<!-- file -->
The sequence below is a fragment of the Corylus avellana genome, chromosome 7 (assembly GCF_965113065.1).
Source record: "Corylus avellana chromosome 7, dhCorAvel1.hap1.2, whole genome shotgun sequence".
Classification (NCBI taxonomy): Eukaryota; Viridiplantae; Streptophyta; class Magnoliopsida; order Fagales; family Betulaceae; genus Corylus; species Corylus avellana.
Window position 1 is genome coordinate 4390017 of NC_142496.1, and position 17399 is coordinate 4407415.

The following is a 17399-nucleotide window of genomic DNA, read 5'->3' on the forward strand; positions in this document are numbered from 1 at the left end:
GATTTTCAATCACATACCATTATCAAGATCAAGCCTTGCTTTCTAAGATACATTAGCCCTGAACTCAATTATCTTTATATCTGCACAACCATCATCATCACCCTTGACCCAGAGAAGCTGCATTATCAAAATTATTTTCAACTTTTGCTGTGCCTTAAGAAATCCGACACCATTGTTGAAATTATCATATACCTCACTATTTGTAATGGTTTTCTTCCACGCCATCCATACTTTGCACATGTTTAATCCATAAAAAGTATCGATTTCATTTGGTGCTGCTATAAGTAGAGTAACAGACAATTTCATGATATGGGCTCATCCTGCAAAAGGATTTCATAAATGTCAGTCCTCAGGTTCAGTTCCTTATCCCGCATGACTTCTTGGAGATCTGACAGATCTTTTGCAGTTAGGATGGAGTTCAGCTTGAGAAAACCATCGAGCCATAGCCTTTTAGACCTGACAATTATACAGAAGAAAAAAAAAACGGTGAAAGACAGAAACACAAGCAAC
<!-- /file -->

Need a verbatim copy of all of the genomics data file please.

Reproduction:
The sequence below is a fragment of the Corylus avellana genome, chromosome 7 (assembly GCF_965113065.1).
Source record: "Corylus avellana chromosome 7, dhCorAvel1.hap1.2, whole genome shotgun sequence".
Classification (NCBI taxonomy): Eukaryota; Viridiplantae; Streptophyta; class Magnoliopsida; order Fagales; family Betulaceae; genus Corylus; species Corylus avellana.
Window position 1 is genome coordinate 4390017 of NC_142496.1, and position 17399 is coordinate 4407415.

The following is a 17399-nucleotide window of genomic DNA, read 5'->3' on the forward strand; positions in this document are numbered from 1 at the left end:
GATTTTCAATCACATACCATTATCAAGATCAAGCCTTGCTTTCTAAGATACATTAGCCCTGAACTCAATTATCTTTATATCTGCACAACCATCATCATCACCCTTGACCCAGAGAAGCTGCATTATCAAAATTATTTTCAACTTTTGCTGTGCCTTAAGAAATCCGACACCATTGTTGAAATTATCATATACCTCACTATTTGTAATGGTTTTCTTCCACGCCATCCATACTTTGCACATGTTTAATCCATAAAAAGTATCGATTTCATTTGGTGCTGCTATAAGTAGAGTAACAGACAATTTCATGATATGGGCTCATCCTGCAAAAGGATTTCATAAATGTCAGTCCTCAGGTTCAGTTCCTTATCCCGCATGACTTCTTGGAGATCTGACAGATCTTTTGCAGTTAGGATGGAGTTCAGCTTGAGAAAACCATCGAGCCATAGCCTTTTAGACCTGACAATTATACAGAAGAAAAAAAAAACGGTGAAAGACAGAAACACAAGCAAC